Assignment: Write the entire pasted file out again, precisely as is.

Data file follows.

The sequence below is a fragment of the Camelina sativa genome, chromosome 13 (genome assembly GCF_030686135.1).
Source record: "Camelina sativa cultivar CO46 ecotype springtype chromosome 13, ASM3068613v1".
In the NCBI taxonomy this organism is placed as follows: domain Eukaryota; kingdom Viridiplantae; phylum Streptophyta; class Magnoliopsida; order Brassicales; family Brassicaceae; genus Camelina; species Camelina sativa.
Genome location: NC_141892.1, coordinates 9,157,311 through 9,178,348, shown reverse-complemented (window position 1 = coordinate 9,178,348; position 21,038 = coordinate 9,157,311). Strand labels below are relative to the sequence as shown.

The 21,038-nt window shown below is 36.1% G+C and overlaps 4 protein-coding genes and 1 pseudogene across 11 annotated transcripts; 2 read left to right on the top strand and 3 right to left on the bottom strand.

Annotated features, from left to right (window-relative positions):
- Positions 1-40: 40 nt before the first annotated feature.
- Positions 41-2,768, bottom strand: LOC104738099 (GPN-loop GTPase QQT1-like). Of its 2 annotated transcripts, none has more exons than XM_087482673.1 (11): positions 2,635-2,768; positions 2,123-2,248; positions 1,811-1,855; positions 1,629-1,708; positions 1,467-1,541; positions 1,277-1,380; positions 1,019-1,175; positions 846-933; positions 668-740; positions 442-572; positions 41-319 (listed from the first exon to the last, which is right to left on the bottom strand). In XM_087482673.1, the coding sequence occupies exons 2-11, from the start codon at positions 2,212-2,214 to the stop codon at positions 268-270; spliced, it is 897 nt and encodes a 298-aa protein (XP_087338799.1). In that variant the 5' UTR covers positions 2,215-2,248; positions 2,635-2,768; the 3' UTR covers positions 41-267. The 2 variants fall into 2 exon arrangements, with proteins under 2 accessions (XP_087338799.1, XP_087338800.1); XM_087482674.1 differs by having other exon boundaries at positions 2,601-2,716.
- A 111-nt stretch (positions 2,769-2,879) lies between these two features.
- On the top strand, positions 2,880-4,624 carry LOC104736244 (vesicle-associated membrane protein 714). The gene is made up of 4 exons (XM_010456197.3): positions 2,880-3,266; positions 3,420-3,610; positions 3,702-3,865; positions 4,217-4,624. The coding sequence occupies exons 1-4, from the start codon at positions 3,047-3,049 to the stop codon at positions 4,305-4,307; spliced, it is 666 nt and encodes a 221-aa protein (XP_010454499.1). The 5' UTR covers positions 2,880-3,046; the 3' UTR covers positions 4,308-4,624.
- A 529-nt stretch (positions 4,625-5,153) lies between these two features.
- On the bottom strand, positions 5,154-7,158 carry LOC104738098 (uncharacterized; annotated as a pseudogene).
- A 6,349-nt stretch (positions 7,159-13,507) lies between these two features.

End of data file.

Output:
The sequence below is a fragment of the Camelina sativa genome, chromosome 13 (genome assembly GCF_030686135.1).
Source record: "Camelina sativa cultivar CO46 ecotype springtype chromosome 13, ASM3068613v1".
In the NCBI taxonomy this organism is placed as follows: domain Eukaryota; kingdom Viridiplantae; phylum Streptophyta; class Magnoliopsida; order Brassicales; family Brassicaceae; genus Camelina; species Camelina sativa.
Genome location: NC_141892.1, coordinates 9,157,311 through 9,178,348, shown reverse-complemented (window position 1 = coordinate 9,178,348; position 21,038 = coordinate 9,157,311). Strand labels below are relative to the sequence as shown.

The 21,038-nt window shown below is 36.1% G+C and overlaps 4 protein-coding genes and 1 pseudogene across 11 annotated transcripts; 2 read left to right on the top strand and 3 right to left on the bottom strand.

Annotated features, from left to right (window-relative positions):
- Positions 1-40: 40 nt before the first annotated feature.
- Positions 41-2,768, bottom strand: LOC104738099 (GPN-loop GTPase QQT1-like). Of its 2 annotated transcripts, none has more exons than XM_087482673.1 (11): positions 2,635-2,768; positions 2,123-2,248; positions 1,811-1,855; positions 1,629-1,708; positions 1,467-1,541; positions 1,277-1,380; positions 1,019-1,175; positions 846-933; positions 668-740; positions 442-572; positions 41-319 (listed from the first exon to the last, which is right to left on the bottom strand). In XM_087482673.1, the coding sequence occupies exons 2-11, from the start codon at positions 2,212-2,214 to the stop codon at positions 268-270; spliced, it is 897 nt and encodes a 298-aa protein (XP_087338799.1). In that variant the 5' UTR covers positions 2,215-2,248; positions 2,635-2,768; the 3' UTR covers positions 41-267. The 2 variants fall into 2 exon arrangements, with proteins under 2 accessions (XP_087338799.1, XP_087338800.1); XM_087482674.1 differs by having other exon boundaries at positions 2,601-2,716.
- A 111-nt stretch (positions 2,769-2,879) lies between these two features.
- On the top strand, positions 2,880-4,624 carry LOC104736244 (vesicle-associated membrane protein 714). The gene is made up of 4 exons (XM_010456197.3): positions 2,880-3,266; positions 3,420-3,610; positions 3,702-3,865; positions 4,217-4,624. The coding sequence occupies exons 1-4, from the start codon at positions 3,047-3,049 to the stop codon at positions 4,305-4,307; spliced, it is 666 nt and encodes a 221-aa protein (XP_010454499.1). The 5' UTR covers positions 2,880-3,046; the 3' UTR covers positions 4,308-4,624.
- A 529-nt stretch (positions 4,625-5,153) lies between these two features.
- On the bottom strand, positions 5,154-7,158 carry LOC104738098 (uncharacterized; annotated as a pseudogene).
- A 6,349-nt stretch (positions 7,159-13,507) lies between these two features.